We start by setting the pointer back to the beginning of the file, then read and display each character in turn. The semi-colon after PRINT CHR$a% prevents the PRINT statement from sending a Line Feed to the VDU, otherwise each letter would be on a new line. After the last one has been read, PTR#h% is beyond the end of the file, EOF#h% becomes TRUE and the loop stops repeating. Finally, VDU 10 send a Line Feed to the VDU so that the Basic prompt is on a new line.

Finally, when you've finished with a file, it's important to close it with the CLOSE# command:


This is particularly true if you've written to the file. The file is not changed on the disc every time you write a byte to it - that might well result in too much disc drive activity and worn-out discs. The filing system stores a section of the file in memory and makes the changes there. These changes are only transferred to the disc when it has to move onto a new section of the file, or when the file is closed.

This means that if you alter a file, then reset your machine or switch it off without closing the file first, the file on the disc may not be up-to-date.

Creating a Database Program

We're going to use what we've learned so far in a simple database manager program. It doesn't have many of the features of the sophisticated packages which you can pay a lot of money for, but you can use it for simple storage of information, it will show you how file handling works and it will cost you nothing!

Despite the simple nature of the database manager, it's still the longest program in this guide. We've left out a lot of features, otherwise it would have been even longer as well as being more difficult to understand! We won't build it up a bit at a time as we did with the Munchie program because a lot of it needs to be present for it to do anything. Instead, we'll go through its workings a bit at a time, assisted by its structured nature - the fact that it's split up into functions and procedures.

This program has been enhanced slightly since it was published in the first edition of this guide. There are two versions in the files directory, for mode 12 and mode 27, called Database12 and Database27 respectively. Everything in the mode 27 version is displayed 10 text lines lower on the screen.

Before we start, we need to understand a few things about database programs. The usual starting point is to compare a database with a card index file. Each card contains several pieces of information about somebody or something. In the database, the pieces that would be on one card are grouped together and called a record. Each piece of information within a record, for example a name or phone number, is called a field. The whole thing makes up a database file.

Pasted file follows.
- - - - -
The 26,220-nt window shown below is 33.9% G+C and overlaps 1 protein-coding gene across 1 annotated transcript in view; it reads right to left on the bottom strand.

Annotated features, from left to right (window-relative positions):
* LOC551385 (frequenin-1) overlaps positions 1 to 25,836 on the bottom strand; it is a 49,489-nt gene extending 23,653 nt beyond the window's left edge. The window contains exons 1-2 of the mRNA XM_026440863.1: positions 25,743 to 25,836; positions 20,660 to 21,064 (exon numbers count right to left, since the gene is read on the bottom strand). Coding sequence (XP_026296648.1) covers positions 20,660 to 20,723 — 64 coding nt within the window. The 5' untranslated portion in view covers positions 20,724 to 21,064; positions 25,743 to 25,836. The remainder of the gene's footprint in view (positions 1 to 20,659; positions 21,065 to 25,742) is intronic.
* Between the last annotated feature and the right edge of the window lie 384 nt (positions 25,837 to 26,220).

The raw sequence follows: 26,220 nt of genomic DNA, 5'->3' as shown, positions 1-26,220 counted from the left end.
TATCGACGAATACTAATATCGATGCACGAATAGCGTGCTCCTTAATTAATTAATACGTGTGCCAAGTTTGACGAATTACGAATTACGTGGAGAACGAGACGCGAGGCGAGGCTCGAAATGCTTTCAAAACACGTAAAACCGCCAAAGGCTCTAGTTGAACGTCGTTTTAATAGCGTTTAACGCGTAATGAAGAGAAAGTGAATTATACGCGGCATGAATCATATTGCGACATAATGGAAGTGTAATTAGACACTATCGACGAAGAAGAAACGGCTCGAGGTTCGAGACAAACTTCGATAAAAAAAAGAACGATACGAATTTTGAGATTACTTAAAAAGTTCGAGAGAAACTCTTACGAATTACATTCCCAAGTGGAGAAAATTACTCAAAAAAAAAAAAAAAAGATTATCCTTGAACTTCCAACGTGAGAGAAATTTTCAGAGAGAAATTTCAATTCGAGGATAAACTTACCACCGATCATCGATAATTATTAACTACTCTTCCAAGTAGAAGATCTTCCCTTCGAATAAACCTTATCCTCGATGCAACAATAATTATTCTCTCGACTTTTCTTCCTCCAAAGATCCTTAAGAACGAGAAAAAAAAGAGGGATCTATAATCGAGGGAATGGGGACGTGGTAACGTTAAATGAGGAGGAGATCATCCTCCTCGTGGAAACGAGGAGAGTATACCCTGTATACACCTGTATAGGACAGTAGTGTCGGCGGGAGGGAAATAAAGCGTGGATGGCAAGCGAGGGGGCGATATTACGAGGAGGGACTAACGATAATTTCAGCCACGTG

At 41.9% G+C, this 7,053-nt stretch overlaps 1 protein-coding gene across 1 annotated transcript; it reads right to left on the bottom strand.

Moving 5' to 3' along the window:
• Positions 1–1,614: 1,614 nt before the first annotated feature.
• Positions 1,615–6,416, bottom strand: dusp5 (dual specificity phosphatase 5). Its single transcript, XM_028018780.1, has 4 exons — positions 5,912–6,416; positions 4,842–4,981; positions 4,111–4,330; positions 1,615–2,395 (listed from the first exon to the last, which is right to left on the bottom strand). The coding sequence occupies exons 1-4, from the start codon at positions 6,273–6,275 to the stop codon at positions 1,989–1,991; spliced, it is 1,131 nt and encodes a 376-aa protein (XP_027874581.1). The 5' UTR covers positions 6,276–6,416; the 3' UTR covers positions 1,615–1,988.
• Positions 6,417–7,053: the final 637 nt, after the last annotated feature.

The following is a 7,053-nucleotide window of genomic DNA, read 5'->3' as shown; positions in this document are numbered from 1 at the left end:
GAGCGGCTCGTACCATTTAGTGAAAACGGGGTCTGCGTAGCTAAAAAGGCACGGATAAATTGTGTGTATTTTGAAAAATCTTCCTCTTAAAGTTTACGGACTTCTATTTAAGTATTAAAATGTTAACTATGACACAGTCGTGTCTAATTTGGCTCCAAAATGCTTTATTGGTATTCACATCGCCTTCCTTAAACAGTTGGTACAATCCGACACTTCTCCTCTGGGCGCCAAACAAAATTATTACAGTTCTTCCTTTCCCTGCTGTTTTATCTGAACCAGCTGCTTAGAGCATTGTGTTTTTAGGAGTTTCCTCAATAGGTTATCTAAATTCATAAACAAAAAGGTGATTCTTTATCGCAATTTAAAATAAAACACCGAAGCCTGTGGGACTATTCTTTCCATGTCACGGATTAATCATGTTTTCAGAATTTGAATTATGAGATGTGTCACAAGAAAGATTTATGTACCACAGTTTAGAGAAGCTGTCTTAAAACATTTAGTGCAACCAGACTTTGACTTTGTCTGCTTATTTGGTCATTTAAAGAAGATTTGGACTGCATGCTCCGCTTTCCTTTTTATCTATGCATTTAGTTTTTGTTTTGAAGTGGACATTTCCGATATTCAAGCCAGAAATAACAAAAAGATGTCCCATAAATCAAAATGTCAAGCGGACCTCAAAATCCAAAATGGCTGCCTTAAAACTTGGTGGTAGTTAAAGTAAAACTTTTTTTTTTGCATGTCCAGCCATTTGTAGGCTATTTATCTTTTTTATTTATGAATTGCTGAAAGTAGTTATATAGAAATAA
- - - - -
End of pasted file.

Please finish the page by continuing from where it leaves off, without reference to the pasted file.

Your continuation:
To simplify this program, all the fields in a record have to be the same length. This means that they all contain the same number of characters, even if a lot of them are spaces.

The program has been specially written so that you can 'customise' it to suit your own requirements. The field length and the number of fields in each record are set up in variables just after the start of the program, clearly marked with REM statements. Each field can be displayed on the screen with a label to tell you what it is, such as 'Name :' or 'Address :'. These are set up in a procedure called PROCset_labels which has been deliberately placed right at the end of the program.

Not all the fields will need labels; in the program as shown here, a record consists of a name, four lines for the address and a phone number. Each line of the address is a separate field; obviously only the first one needs a label.

Using the Program

When you run the program, you're first presented with three options - create a new database file, load an existing file or quit the program completely. Every time you finish with a file you come back to this point.

If you choose one of the first two options, the program either creates a new file, zero bytes long, or loads an existing one. If you choose the first option, the program checks first to see if a file with the name you typed already exists. This is very important because without it, if you chose this option by mistake, you would delete your existing file and lose all your data!

After creating or loading your file, the program checks to see if it's zero bytes in length. If it is, you'll be put straight into the editor screen and you won't be allowed out until you've saved a record in the file. This situation happens if you create a new file or if the one you load is zero bytes long.

In the edit screen, the fields are represented by stars to indicate their length. You can move the cursor around the fields by using the arrow keys and type information into them. If you want to start again, pressing Ctrl-B clears all the fields. When you've finished, Ctrl-A saves the record to the file and puts you into the normal display mode or Ctrl-C abandons the edit session.

In the normal display mode, you can browse through the records by pressing 1 to go backwards and 2 to go forwards. Pressing 3 will let you edit the record you are on, 4 lets you create a new record and 5 closes the database file when you've finished with it. This returns you to the opening screen, ready to open another file or quit the program.

Errors With Open Files

Click here to open the entire program file in a separate window. You may wish to keep this window open throughout the description of the program, though some shorter procedures and functions will be listed in the main text. You'll find further links to it where it's referred to.

Let's look first at the initial part of the main program, before it gets to its main loop: